In 2004, as the Matrix Ping Pong video link bounced its way from inbox to inbox, people where amused by the re-creation of a ping pong match with Matrix style special effects, using people instead of computer technology. Viewers were amazed at the elaborate costumes, only to be topped by even more amazing choregraphy. Perspective changes and camera angles are reproduced. Influences of Matrix 360 camera spinning and earlier Cantonese martial arts films are pervasive. Part of its success was the evident work and planning that was required to design and execute the scene. The idea of simulating the simulated was both ingenious and topical. However media criticism aside, it’s just a pleasure to watch.
The clip comes from a popular Japanese television show Kasou Taishou, where contestants performs skits before a panel of judges. These skits often involve re-creating camera work and special effects of film. That same year, Neil Tennant and Chris Lowe of the UK pop band Pet Shop Boys release the video for the song “Flamboyant.” In the video, a (stereo)typical Japanese corporate employee is seen struggling to design a skit for the show. Interspersed in the video are mock Japanese ads starring Tennant and Lowe. Two years later, they take the idea one step further recently their their new video, for “I’m with Stupid.” In it, Matt Lucas and David Walliamsthe stars of the British comic skit series “Little Britian” to replicate PBS videos “Go West” and “Can You Forgive Her.” The result is a bizarre re-intereption of the CGI intensive PBS videos.
When I first started on this post, I was going to try to say that these examples are a “reaction” to the increasing virtual parts of lives. However, my thinking has shifted towards this reading this phenomenon as the process of “reflection” that has a long traditional in cultural production. As our lives are becoming increasingly virtual, synthetic, and digital, our analogue lives reflect back the new digital nature of what we experience. Like a house of mirrors, people are reflecting back what they see. These mirrors, as found in the amusement parks, distort the original image, bending and stretching people’s reflection, but not beyond recognition. The participants on Kasou Taishou started copying the images from the Matrix, which itself is a reflection or new interpretation of the fight choreography of Cantonese martial arts films. Pet Shop Boys first merely replay their reflection (with splices of fake Japanese commerical staring themselves.) Things get much more interesting when Tennant and Lowe realize that the truly interesting part of the Flamboyant video was re-creating the digital with the analogue, while adding their own personal distortion through a distinctly British comedic lens.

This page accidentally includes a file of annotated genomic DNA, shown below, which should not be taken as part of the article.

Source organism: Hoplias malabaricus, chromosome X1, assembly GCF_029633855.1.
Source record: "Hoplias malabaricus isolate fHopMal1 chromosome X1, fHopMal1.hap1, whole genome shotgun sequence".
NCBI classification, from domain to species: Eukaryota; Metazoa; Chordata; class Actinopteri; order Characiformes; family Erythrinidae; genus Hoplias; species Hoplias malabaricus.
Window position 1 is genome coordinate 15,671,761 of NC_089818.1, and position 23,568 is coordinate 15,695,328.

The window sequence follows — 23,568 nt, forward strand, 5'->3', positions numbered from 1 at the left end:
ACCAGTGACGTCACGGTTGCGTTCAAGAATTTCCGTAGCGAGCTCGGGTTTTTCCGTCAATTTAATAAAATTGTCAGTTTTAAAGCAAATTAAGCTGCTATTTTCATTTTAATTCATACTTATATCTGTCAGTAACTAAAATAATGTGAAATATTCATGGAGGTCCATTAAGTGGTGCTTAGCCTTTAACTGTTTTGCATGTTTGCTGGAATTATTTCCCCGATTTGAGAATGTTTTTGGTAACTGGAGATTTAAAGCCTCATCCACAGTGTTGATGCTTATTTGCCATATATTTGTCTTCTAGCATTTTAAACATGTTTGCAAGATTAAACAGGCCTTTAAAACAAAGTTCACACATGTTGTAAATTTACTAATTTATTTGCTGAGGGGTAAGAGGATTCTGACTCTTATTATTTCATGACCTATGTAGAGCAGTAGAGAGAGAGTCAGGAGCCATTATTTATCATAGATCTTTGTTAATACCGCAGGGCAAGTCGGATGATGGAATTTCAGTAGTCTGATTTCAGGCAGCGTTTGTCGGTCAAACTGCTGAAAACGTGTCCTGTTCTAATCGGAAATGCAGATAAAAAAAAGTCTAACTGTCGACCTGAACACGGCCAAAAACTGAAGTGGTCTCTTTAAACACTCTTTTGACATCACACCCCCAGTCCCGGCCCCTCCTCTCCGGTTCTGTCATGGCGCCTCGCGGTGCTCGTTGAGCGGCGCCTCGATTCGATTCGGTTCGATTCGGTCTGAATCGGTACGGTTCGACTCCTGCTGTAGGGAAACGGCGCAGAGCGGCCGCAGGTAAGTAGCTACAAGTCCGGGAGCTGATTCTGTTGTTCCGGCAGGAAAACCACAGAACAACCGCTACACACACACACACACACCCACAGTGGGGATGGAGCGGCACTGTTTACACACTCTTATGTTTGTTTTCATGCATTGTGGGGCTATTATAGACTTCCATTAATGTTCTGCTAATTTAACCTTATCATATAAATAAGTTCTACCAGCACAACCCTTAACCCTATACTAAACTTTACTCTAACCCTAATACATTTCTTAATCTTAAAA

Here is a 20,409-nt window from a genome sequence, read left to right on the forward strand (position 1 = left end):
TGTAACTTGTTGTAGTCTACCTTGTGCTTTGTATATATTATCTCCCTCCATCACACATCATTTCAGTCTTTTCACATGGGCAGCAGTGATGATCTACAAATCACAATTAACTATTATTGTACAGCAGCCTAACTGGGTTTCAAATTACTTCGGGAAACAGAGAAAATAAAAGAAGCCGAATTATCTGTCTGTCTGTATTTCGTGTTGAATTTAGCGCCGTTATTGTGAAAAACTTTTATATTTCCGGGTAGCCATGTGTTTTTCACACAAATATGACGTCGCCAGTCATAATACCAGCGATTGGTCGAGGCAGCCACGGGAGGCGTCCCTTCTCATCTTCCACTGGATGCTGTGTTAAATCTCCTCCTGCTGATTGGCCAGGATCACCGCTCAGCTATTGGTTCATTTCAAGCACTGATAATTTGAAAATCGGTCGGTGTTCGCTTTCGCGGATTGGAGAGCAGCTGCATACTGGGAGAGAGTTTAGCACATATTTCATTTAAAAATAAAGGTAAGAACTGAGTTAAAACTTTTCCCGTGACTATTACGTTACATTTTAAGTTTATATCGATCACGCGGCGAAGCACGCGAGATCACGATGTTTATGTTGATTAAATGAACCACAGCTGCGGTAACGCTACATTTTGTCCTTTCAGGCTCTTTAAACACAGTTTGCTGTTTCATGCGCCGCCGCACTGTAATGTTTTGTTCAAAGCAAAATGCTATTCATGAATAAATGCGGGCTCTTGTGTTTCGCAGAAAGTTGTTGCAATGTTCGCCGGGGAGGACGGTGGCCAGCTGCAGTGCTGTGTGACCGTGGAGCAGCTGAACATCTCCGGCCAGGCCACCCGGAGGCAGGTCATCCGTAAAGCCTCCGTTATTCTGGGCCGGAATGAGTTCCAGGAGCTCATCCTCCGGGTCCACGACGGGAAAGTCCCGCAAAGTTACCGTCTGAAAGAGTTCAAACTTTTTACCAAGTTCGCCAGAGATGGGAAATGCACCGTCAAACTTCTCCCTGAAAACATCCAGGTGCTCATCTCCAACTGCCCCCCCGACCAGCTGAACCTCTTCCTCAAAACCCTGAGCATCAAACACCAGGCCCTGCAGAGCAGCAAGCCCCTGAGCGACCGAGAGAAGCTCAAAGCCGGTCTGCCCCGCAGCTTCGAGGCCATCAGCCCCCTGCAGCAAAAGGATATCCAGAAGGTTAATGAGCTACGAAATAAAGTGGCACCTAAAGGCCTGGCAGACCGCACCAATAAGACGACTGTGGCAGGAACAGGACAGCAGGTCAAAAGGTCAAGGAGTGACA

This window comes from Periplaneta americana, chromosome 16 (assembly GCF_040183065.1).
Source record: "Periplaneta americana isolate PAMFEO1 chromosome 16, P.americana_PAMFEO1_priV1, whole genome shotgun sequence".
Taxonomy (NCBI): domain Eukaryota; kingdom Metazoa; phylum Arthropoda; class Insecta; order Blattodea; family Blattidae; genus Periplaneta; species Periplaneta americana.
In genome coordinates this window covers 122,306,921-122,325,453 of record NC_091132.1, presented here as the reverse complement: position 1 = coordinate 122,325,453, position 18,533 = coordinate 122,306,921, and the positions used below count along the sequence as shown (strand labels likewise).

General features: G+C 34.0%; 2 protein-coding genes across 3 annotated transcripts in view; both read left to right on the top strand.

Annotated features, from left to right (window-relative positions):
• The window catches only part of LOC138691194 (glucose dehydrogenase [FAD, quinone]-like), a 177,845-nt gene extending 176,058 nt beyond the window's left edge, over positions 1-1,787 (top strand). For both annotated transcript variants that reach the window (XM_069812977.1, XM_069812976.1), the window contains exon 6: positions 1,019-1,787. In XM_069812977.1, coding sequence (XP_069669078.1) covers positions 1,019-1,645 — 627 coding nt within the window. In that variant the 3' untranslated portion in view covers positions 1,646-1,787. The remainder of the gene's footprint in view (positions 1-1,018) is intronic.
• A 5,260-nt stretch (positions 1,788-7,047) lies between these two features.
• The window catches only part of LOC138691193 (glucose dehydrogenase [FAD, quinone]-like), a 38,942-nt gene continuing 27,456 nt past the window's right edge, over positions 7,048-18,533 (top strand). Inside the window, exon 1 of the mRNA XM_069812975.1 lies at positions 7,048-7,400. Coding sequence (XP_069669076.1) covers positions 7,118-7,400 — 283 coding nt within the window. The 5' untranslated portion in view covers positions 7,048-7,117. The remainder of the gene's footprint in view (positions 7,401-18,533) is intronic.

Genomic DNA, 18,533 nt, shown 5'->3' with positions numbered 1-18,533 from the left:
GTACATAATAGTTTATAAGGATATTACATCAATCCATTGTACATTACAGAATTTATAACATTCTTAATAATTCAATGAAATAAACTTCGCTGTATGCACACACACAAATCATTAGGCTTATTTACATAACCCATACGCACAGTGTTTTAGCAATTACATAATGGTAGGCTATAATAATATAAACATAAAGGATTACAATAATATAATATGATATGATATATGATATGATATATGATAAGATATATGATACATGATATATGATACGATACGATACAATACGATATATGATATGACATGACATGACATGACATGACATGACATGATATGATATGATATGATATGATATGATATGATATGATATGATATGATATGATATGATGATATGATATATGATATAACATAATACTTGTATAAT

Advances in telecommunication and media production technology have blown open the opportunity to create and share these types of cultural call and response we are witnessing. The history of parody is a prime example of this, a traditional cultural dialogue through media artifacts. I’m not all surprised, in this case, that Japan is playing a role here. In that, I have always been both fascinated and amazed by the observed way that Japanese culture seems to balance the respect of tradition with the advancement of modernity, especially with technology. Although, I realize that distance and language barriers may mask the tensions between these cultural forces. Part of the balance is achieved by taking the old and infusing it into the new rather than completely reject the old. Further, in the case of the real simulating the virtual, the diversity of modes of creation and distribution is extremely telling. Traditional roles are blurred. The one-to-many versus many-to-many broadcast models, East v. West cultural dominance, corporate v. independent media and pro/am production distinctions are being rendered meaningless. The end result is a far richer landscape of cultural production.